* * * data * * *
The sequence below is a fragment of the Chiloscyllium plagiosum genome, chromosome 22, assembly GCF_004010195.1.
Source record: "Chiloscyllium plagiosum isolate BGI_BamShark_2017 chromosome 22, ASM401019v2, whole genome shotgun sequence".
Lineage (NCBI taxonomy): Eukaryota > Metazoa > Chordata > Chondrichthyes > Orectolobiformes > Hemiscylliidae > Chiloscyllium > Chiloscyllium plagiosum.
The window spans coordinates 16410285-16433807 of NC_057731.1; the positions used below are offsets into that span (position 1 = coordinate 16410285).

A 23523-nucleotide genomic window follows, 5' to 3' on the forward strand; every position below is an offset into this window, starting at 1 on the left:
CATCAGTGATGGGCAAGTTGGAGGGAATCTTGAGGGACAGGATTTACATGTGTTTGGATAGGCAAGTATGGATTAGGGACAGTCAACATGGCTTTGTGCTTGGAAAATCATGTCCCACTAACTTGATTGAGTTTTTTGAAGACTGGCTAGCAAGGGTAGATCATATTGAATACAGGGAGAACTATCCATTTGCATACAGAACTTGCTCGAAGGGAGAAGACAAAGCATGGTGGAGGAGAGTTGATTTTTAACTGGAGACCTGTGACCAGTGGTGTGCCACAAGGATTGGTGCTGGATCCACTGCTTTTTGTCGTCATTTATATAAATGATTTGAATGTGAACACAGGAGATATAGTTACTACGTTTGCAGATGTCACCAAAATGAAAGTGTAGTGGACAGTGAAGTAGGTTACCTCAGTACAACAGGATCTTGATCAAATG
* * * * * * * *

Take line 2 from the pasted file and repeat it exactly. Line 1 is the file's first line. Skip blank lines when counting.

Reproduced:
Source record: "Chiloscyllium plagiosum isolate BGI_BamShark_2017 chromosome 22, ASM401019v2, whole genome shotgun sequence".